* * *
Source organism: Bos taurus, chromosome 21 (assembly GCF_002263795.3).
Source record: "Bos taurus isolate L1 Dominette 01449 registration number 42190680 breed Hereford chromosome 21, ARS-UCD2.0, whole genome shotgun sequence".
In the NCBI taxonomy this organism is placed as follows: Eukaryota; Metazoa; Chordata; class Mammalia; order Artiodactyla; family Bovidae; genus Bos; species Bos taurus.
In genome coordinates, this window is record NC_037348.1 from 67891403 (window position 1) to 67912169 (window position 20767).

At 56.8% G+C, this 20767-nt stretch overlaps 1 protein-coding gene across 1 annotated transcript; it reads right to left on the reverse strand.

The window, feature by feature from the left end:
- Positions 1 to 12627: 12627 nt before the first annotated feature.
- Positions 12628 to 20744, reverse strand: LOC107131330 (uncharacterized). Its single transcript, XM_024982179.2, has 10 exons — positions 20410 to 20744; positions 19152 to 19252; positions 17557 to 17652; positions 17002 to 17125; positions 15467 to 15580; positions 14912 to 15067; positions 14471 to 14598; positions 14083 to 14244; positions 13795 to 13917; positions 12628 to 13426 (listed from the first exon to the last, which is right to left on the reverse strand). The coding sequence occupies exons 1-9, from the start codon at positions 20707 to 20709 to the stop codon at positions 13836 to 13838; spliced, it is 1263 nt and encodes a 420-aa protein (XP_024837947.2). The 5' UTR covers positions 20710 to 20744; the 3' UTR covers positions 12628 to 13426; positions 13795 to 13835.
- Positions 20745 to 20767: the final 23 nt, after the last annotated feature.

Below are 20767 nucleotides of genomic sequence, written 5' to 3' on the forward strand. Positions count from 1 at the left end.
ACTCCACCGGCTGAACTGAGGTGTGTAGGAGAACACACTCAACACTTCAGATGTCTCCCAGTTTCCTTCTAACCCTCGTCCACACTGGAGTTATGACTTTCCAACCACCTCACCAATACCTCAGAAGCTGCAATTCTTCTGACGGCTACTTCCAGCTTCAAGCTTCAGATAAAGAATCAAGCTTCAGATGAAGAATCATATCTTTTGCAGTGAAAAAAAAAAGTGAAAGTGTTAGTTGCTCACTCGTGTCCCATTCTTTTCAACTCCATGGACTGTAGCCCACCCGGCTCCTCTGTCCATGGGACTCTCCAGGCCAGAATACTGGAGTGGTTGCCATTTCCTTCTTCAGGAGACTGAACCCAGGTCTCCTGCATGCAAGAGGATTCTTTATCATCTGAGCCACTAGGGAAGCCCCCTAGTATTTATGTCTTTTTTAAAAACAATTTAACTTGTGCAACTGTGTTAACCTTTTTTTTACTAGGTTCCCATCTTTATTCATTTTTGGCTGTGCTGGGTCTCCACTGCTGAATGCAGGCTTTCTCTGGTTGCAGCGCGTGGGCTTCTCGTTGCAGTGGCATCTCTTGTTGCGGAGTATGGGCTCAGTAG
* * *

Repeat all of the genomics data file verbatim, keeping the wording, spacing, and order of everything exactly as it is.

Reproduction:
Source organism: Bos taurus, chromosome 21 (assembly GCF_002263795.3).
Source record: "Bos taurus isolate L1 Dominette 01449 registration number 42190680 breed Hereford chromosome 21, ARS-UCD2.0, whole genome shotgun sequence".
In the NCBI taxonomy this organism is placed as follows: Eukaryota; Metazoa; Chordata; class Mammalia; order Artiodactyla; family Bovidae; genus Bos; species Bos taurus.
In genome coordinates, this window is record NC_037348.1 from 67891403 (window position 1) to 67912169 (window position 20767).

At 56.8% G+C, this 20767-nt stretch overlaps 1 protein-coding gene across 1 annotated transcript; it reads right to left on the reverse strand.

The window, feature by feature from the left end:
- Positions 1 to 12627: 12627 nt before the first annotated feature.
- Positions 12628 to 20744, reverse strand: LOC107131330 (uncharacterized). Its single transcript, XM_024982179.2, has 10 exons — positions 20410 to 20744; positions 19152 to 19252; positions 17557 to 17652; positions 17002 to 17125; positions 15467 to 15580; positions 14912 to 15067; positions 14471 to 14598; positions 14083 to 14244; positions 13795 to 13917; positions 12628 to 13426 (listed from the first exon to the last, which is right to left on the reverse strand). The coding sequence occupies exons 1-9, from the start codon at positions 20707 to 20709 to the stop codon at positions 13836 to 13838; spliced, it is 1263 nt and encodes a 420-aa protein (XP_024837947.2). The 5' UTR covers positions 20710 to 20744; the 3' UTR covers positions 12628 to 13426; positions 13795 to 13835.
- Positions 20745 to 20767: the final 23 nt, after the last annotated feature.

Below are 20767 nucleotides of genomic sequence, written 5' to 3' on the forward strand. Positions count from 1 at the left end.
ACTCCACCGGCTGAACTGAGGTGTGTAGGAGAACACACTCAACACTTCAGATGTCTCCCAGTTTCCTTCTAACCCTCGTCCACACTGGAGTTATGACTTTCCAACCACCTCACCAATACCTCAGAAGCTGCAATTCTTCTGACGGCTACTTCCAGCTTCAAGCTTCAGATAAAGAATCAAGCTTCAGATGAAGAATCATATCTTTTGCAGTGAAAAAAAAAAGTGAAAGTGTTAGTTGCTCACTCGTGTCCCATTCTTTTCAACTCCATGGACTGTAGCCCACCCGGCTCCTCTGTCCATGGGACTCTCCAGGCCAGAATACTGGAGTGGTTGCCATTTCCTTCTTCAGGAGACTGAACCCAGGTCTCCTGCATGCAAGAGGATTCTTTATCATCTGAGCCACTAGGGAAGCCCCCTAGTATTTATGTCTTTTTTAAAAACAATTTAACTTGTGCAACTGTGTTAACCTTTTTTTTACTAGGTTCCCATCTTTATTCATTTTTGGCTGTGCTGGGTCTCCACTGCTGAATGCAGGCTTTCTCTGGTTGCAGCGCGTGGGCTTCTCGTTGCAGTGGCATCTCTTGTTGCGGAGTATGGGCTCAGTAG